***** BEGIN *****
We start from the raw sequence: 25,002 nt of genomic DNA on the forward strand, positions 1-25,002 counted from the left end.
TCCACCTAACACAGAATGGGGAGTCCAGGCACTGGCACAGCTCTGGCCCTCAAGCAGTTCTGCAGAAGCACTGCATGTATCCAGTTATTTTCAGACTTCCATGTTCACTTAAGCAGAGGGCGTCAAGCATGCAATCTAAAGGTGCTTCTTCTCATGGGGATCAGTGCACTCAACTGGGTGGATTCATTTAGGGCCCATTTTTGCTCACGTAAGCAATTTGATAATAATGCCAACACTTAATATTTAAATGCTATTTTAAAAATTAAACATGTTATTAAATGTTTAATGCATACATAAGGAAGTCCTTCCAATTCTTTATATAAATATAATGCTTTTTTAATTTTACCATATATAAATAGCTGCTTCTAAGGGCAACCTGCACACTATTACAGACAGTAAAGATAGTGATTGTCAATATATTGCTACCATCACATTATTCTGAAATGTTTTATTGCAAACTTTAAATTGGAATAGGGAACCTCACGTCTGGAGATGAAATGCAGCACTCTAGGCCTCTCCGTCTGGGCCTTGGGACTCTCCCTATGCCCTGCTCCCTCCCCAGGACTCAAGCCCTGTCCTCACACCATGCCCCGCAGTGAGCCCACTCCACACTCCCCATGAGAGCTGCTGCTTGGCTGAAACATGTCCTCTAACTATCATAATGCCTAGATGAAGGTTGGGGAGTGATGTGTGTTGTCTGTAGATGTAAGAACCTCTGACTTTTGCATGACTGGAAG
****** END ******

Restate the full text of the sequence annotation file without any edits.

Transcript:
We start from the raw sequence: 25,002 nt of genomic DNA on the forward strand, positions 1-25,002 counted from the left end.
TCCACCTAACACAGAATGGGGAGTCCAGGCACTGGCACAGCTCTGGCCCTCAAGCAGTTCTGCAGAAGCACTGCATGTATCCAGTTATTTTCAGACTTCCATGTTCACTTAAGCAGAGGGCGTCAAGCATGCAATCTAAAGGTGCTTCTTCTCATGGGGATCAGTGCACTCAACTGGGTGGATTCATTTAGGGCCCATTTTTGCTCACGTAAGCAATTTGATAATAATGCCAACACTTAATATTTAAATGCTATTTTAAAAATTAAACATGTTATTAAATGTTTAATGCATACATAAGGAAGTCCTTCCAATTCTTTATATAAATATAATGCTTTTTTAATTTTACCATATATAAATAGCTGCTTCTAAGGGCAACCTGCACACTATTACAGACAGTAAAGATAGTGATTGTCAATATATTGCTACCATCACATTATTCTGAAATGTTTTATTGCAAACTTTAAATTGGAATAGGGAACCTCACGTCTGGAGATGAAATGCAGCACTCTAGGCCTCTCCGTCTGGGCCTTGGGACTCTCCCTATGCCCTGCTCCCTCCCCAGGACTCAAGCCCTGTCCTCACACCATGCCCCGCAGTGAGCCCACTCCACACTCCCCATGAGAGCTGCTGCTTGGCTGAAACATGTCCTCTAACTATCATAATGCCTAGATGAAGGTTGGGGAGTGATGTGTGTTGTCTGTAGATGTAAGAACCTCTGACTTTTGCATGACTGGAAG